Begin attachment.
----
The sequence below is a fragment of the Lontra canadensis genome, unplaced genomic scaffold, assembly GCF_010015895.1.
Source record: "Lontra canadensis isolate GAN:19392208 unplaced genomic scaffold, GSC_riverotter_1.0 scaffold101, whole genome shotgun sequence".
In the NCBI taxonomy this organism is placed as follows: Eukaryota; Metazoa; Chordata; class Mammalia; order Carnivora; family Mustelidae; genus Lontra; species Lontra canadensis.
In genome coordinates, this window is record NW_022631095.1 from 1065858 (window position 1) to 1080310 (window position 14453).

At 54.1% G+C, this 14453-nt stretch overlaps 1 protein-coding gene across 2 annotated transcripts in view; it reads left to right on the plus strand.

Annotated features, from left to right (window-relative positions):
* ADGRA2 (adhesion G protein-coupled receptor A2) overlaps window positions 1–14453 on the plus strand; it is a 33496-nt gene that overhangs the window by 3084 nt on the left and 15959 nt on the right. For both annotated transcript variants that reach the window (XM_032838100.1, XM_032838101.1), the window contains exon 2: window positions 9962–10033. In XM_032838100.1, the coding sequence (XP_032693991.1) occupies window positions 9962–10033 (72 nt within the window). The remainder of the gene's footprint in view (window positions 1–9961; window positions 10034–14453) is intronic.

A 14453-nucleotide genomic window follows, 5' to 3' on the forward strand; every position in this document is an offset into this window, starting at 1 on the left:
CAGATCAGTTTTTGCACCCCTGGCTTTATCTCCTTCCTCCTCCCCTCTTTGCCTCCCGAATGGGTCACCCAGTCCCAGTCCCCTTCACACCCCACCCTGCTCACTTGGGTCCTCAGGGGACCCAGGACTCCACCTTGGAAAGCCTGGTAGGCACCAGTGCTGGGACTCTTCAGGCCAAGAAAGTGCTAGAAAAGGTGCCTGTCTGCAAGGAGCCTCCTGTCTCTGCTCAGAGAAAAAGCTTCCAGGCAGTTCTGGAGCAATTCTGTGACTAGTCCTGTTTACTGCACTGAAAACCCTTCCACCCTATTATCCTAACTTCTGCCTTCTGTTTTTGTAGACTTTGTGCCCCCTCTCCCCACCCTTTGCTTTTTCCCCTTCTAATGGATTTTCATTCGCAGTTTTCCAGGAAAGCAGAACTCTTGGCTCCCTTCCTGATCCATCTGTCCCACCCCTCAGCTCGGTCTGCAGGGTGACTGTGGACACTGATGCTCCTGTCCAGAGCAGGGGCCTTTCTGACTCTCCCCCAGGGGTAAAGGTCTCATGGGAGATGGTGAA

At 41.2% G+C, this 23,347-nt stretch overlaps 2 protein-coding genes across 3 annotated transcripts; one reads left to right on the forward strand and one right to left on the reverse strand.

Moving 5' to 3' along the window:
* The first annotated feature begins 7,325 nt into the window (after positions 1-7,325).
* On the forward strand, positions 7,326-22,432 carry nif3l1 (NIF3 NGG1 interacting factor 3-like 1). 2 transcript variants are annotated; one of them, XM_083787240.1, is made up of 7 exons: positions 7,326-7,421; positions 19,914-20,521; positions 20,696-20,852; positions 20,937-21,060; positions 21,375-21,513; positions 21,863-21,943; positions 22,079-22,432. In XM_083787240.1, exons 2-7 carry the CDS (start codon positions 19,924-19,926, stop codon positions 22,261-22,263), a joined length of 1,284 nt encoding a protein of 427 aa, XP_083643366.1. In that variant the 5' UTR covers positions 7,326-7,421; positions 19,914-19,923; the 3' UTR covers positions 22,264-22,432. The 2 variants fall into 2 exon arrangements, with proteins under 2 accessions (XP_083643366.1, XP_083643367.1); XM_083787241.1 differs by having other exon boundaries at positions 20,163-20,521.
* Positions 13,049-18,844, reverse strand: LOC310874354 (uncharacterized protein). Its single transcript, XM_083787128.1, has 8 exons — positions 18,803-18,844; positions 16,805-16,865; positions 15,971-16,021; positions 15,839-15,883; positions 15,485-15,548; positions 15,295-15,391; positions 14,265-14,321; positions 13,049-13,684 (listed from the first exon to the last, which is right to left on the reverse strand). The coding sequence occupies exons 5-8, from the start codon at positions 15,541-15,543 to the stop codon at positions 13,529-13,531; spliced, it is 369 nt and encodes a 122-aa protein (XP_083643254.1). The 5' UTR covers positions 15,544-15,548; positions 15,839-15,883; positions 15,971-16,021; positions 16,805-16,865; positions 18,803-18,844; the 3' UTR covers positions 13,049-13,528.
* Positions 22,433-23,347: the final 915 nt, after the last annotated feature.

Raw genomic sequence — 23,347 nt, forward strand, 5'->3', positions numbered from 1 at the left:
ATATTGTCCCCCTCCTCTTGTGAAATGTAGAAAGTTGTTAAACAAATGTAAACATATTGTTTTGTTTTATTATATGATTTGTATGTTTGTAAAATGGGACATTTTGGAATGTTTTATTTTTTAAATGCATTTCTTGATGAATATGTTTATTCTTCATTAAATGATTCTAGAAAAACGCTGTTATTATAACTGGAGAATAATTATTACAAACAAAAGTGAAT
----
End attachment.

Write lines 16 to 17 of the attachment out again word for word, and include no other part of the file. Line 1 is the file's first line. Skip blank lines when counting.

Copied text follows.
Raw genomic sequence — 23,347 nt, forward strand, 5'->3', positions numbered from 1 at the left:
ATATTGTCCCCCTCCTCTTGTGAAATGTAGAAAGTTGTTAAACAAATGTAAACATATTGTTTTGTTTTATTATATGATTTGTATGTTTGTAAAATGGGACATTTTGGAATGTTTTATTTTTTAAATGCATTTCTTGATGAATATGTTTATTCTTCATTAAATGATTCTAGAAAAACGCTGTTATTATAACTGGAGAATAATTATTACAAACAAAAGTGAAT